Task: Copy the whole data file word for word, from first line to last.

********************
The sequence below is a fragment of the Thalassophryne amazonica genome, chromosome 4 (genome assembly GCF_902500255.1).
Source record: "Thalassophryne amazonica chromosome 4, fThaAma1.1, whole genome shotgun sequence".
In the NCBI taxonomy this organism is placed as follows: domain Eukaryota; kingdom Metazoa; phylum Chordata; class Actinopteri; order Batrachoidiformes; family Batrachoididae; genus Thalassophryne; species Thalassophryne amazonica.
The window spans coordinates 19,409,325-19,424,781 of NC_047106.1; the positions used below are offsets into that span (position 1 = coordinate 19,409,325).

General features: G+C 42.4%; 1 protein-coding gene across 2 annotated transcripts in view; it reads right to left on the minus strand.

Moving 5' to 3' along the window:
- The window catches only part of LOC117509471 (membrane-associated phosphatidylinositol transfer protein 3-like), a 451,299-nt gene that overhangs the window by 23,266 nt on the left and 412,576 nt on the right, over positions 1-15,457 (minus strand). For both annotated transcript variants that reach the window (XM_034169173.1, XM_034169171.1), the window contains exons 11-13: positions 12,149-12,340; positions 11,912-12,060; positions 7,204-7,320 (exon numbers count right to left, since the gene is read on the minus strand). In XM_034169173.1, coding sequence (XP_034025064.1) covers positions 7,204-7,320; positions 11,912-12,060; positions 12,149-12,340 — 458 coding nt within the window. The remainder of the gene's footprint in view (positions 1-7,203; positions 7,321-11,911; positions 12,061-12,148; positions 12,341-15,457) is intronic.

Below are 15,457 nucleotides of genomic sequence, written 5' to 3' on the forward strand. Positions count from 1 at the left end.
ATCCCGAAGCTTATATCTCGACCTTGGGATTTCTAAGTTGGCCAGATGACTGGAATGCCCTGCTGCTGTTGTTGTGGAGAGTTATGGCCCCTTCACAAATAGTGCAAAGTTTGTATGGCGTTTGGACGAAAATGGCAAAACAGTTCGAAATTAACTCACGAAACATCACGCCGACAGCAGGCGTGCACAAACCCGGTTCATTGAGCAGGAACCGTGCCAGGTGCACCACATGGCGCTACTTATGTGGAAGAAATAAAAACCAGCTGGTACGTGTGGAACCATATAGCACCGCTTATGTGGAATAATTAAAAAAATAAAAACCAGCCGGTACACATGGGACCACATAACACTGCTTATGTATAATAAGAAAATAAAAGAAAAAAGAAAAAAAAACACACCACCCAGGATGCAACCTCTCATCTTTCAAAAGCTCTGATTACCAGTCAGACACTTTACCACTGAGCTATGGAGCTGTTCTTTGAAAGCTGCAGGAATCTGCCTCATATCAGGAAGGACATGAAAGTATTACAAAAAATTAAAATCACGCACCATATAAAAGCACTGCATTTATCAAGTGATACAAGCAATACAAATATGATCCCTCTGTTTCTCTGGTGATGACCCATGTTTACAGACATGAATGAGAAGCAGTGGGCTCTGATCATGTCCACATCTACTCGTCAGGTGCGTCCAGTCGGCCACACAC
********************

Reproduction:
The sequence below is a fragment of the Thalassophryne amazonica genome, chromosome 4 (genome assembly GCF_902500255.1).
Source record: "Thalassophryne amazonica chromosome 4, fThaAma1.1, whole genome shotgun sequence".
In the NCBI taxonomy this organism is placed as follows: domain Eukaryota; kingdom Metazoa; phylum Chordata; class Actinopteri; order Batrachoidiformes; family Batrachoididae; genus Thalassophryne; species Thalassophryne amazonica.
The window spans coordinates 19,409,325-19,424,781 of NC_047106.1; the positions used below are offsets into that span (position 1 = coordinate 19,409,325).

General features: G+C 42.4%; 1 protein-coding gene across 2 annotated transcripts in view; it reads right to left on the minus strand.

Moving 5' to 3' along the window:
- The window catches only part of LOC117509471 (membrane-associated phosphatidylinositol transfer protein 3-like), a 451,299-nt gene that overhangs the window by 23,266 nt on the left and 412,576 nt on the right, over positions 1-15,457 (minus strand). For both annotated transcript variants that reach the window (XM_034169173.1, XM_034169171.1), the window contains exons 11-13: positions 12,149-12,340; positions 11,912-12,060; positions 7,204-7,320 (exon numbers count right to left, since the gene is read on the minus strand). In XM_034169173.1, coding sequence (XP_034025064.1) covers positions 7,204-7,320; positions 11,912-12,060; positions 12,149-12,340 — 458 coding nt within the window. The remainder of the gene's footprint in view (positions 1-7,203; positions 7,321-11,911; positions 12,061-12,148; positions 12,341-15,457) is intronic.

Below are 15,457 nucleotides of genomic sequence, written 5' to 3' on the forward strand. Positions count from 1 at the left end.
ATCCCGAAGCTTATATCTCGACCTTGGGATTTCTAAGTTGGCCAGATGACTGGAATGCCCTGCTGCTGTTGTTGTGGAGAGTTATGGCCCCTTCACAAATAGTGCAAAGTTTGTATGGCGTTTGGACGAAAATGGCAAAACAGTTCGAAATTAACTCACGAAACATCACGCCGACAGCAGGCGTGCACAAACCCGGTTCATTGAGCAGGAACCGTGCCAGGTGCACCACATGGCGCTACTTATGTGGAAGAAATAAAAACCAGCTGGTACGTGTGGAACCATATAGCACCGCTTATGTGGAATAATTAAAAAAATAAAAACCAGCCGGTACACATGGGACCACATAACACTGCTTATGTATAATAAGAAAATAAAAGAAAAAAGAAAAAAAAACACACCACCCAGGATGCAACCTCTCATCTTTCAAAAGCTCTGATTACCAGTCAGACACTTTACCACTGAGCTATGGAGCTGTTCTTTGAAAGCTGCAGGAATCTGCCTCATATCAGGAAGGACATGAAAGTATTACAAAAAATTAAAATCACGCACCATATAAAAGCACTGCATTTATCAAGTGATACAAGCAATACAAATATGATCCCTCTGTTTCTCTGGTGATGACCCATGTTTACAGACATGAATGAGAAGCAGTGGGCTCTGATCATGTCCACATCTACTCGTCAGGTGCGTCCAGTCGGCCACACAC